Deryk’s Team Talks

It was sad news to hear the passing of Deryk Snelling. I was one of lucky swimmers who called him ‘Coach’. Deryk had a timelessness about him, so it is sad in an unbelievable sort of way, but an inevitable eventuality, we all sadly reach.

I would like to share some of my experiences with Deryk to maybe give you a flavour of his ability to inspire a team and hopefully share how he is known as a distinguished coach. He was an amazing ringmaster at getting a training group together, then allowing its organic development, continually improving it until it was a powerhouse.

My place on the pecking-order in Calgary was somewhat low on the totem when I arrived in 1983, since some swimmers already had Olympic medals, but I was happy to observe and climb my way up, eventually earning my Olympic ring. It gave me a unique perspective to observe and absorb.

Deryk on the cover of Swim June 1976 after his announcement as Canadian Olympic Swim Team Head Coach

As a wide-eyed teen I had huge respect for Deryk. His track record enticed me to his program. His coaching team in Calgary included Dr Monika Schloder who is a warm generous coach who helped the fledglings adapt to life away from home and also Graham Smith who was a gruff, tobacco chewing, fastback mustang driving cowboy, who seemed like he was in a constant bad mood but strangely caring, in a nickname-for-everyone sort of way.

Some of Deryk’s senior swimmers at the inaugural Western Canada Games spoke to me about what being on their team was like and I was more convinced by swimmers talking to me than coaches. Deryk had a long track record and a team of young and old swimmers who all seemed to gel together. I was looking for a team, not just a coach. Deryk knew how to build a team.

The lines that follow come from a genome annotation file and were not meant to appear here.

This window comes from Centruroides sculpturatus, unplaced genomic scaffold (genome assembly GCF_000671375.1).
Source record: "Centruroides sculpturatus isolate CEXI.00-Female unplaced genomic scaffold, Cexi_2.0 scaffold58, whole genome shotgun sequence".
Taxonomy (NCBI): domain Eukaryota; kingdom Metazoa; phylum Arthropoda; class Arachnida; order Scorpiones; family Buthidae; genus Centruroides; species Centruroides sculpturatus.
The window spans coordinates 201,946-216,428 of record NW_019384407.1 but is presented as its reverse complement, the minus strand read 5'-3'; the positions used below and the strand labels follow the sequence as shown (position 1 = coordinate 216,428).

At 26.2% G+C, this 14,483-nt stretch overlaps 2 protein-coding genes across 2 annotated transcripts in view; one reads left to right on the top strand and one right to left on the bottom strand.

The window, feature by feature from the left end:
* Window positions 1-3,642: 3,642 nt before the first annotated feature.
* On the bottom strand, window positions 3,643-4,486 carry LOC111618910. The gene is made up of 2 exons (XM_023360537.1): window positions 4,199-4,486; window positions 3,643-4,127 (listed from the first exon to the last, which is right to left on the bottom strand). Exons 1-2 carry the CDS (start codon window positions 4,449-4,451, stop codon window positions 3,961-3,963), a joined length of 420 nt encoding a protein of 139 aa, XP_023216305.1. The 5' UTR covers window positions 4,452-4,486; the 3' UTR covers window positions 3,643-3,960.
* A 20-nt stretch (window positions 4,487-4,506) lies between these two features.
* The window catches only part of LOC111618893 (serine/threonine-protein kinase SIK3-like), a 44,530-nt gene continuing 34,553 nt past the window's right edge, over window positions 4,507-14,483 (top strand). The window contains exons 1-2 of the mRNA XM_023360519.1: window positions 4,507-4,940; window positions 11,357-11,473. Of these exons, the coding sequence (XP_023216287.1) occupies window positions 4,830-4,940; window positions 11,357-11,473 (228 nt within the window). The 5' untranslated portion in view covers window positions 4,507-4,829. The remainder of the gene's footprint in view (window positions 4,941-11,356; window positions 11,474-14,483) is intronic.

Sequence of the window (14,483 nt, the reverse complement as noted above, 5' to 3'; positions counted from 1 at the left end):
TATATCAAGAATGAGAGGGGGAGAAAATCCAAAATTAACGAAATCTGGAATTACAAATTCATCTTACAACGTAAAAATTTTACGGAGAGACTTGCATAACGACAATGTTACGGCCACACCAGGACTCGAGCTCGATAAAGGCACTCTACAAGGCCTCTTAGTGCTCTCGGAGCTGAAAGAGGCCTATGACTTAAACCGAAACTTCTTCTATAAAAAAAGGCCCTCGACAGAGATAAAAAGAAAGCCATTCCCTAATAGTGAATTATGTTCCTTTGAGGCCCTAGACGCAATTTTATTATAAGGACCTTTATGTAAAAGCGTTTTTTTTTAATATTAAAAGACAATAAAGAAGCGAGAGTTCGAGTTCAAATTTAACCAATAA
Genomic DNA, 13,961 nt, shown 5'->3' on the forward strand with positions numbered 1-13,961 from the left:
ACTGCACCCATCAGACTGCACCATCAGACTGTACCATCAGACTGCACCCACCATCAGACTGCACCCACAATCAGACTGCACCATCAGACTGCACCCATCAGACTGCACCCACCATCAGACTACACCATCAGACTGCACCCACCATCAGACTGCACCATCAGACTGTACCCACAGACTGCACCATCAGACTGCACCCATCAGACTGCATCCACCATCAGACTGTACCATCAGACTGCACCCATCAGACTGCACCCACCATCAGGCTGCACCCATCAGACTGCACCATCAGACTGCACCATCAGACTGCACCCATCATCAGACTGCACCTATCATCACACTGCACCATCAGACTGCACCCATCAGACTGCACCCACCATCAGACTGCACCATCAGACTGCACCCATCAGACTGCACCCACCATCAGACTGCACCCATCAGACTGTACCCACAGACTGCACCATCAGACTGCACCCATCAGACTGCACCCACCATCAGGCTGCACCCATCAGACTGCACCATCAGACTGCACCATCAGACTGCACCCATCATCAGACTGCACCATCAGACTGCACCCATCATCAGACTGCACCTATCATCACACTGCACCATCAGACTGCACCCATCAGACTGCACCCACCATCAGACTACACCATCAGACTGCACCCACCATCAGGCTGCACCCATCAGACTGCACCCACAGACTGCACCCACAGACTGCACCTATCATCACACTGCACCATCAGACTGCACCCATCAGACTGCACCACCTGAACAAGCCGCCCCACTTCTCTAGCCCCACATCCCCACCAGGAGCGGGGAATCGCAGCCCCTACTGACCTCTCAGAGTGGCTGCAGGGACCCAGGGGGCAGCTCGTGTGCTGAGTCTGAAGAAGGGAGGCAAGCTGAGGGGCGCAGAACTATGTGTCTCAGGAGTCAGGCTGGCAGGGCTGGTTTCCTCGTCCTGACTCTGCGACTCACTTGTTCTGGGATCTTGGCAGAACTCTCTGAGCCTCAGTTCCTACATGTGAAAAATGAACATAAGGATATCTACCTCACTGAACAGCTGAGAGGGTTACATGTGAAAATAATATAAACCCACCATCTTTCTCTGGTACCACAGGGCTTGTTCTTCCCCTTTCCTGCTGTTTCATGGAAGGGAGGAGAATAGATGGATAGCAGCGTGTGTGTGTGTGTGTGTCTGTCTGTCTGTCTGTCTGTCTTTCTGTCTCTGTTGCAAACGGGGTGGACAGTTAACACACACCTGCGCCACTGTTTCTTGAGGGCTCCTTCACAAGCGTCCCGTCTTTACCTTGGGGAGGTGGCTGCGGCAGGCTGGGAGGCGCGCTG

That ‘senior’ status was a respected role within the team dynamic that Deryk encouraged. The team that Deryk developed had a leadership hierarchy within the ranks. He engendered a family of swimmers who worked together, travelled together and who won together.

Go on…name them all.

The ‘Team Talk’ started every season and was the mental glue he poured from day one. His talks were legendary. During the season, from time to time, he’d very often get his swimmers together to have a ‘team meeting’ and boost our morale. In this regard he coached intuitively. Every national finals (and heats) he would lay out the evenings races. We were primed before we even got to the pool.

Deryk lived in Olympic cycles. Saying he ate, slept and breathed Olympism would not be an exaggeration. In his own swimming career he had been denied a spot on the British team, by team selectors, despite owning the British record in 200m breaststroke, so I think this inspired in him to dominate the sport in Canada. The team talks in the lead up to ‘84, ‘88 and ‘92 were pivotal in my career and I’m sure there are swimmers who could attest to this in ‘72, ‘76, ‘80s talks. He made us all want to get on the team and experience representing Canada!

Those talks were highlighted with an audiovisual counterpoint of some herculean Olympic event. It was always a goosebump moment. Deryk had a impressive library and found something to get us thinking.

Training through huge sets after those team talks made it seem possible; we were in it together.

His military background wasn’t lost on me and, for me, wasn’t too far from home. I grew up with an understanding that a job well done was one done thoroughly. Deryk insisted on it too. We were all striving for an Olympic berth (many striving for more than just a spot on the team) and cutting corners was discouraged. He had a way of getting the most out of everyone.